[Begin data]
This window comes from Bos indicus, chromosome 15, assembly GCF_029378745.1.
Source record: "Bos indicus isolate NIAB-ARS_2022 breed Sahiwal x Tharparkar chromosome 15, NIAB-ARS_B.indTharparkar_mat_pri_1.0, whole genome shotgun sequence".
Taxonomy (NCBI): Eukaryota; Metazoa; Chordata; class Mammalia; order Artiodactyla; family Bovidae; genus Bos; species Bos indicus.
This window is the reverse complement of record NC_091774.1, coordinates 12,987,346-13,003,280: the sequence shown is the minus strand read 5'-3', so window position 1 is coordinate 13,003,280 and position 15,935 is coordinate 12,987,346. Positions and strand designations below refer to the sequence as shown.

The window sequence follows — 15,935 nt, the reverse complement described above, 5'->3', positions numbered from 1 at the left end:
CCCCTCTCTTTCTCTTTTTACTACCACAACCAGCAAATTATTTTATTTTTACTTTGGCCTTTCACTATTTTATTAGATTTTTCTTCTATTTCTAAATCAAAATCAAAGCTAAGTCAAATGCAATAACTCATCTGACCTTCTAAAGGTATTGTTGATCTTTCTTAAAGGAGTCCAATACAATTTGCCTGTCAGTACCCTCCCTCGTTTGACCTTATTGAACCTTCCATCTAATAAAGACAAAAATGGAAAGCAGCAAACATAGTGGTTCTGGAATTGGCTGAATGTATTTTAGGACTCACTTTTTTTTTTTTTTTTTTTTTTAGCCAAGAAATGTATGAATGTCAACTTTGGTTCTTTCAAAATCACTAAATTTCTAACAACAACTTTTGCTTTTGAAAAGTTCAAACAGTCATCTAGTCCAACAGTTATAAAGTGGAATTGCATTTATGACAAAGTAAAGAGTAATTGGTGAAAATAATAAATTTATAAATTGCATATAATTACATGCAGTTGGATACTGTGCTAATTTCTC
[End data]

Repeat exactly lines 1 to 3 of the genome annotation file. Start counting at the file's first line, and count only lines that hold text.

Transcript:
This window comes from Bos indicus, chromosome 15, assembly GCF_029378745.1.
Source record: "Bos indicus isolate NIAB-ARS_2022 breed Sahiwal x Tharparkar chromosome 15, NIAB-ARS_B.indTharparkar_mat_pri_1.0, whole genome shotgun sequence".
Taxonomy (NCBI): Eukaryota; Metazoa; Chordata; class Mammalia; order Artiodactyla; family Bovidae; genus Bos; species Bos indicus.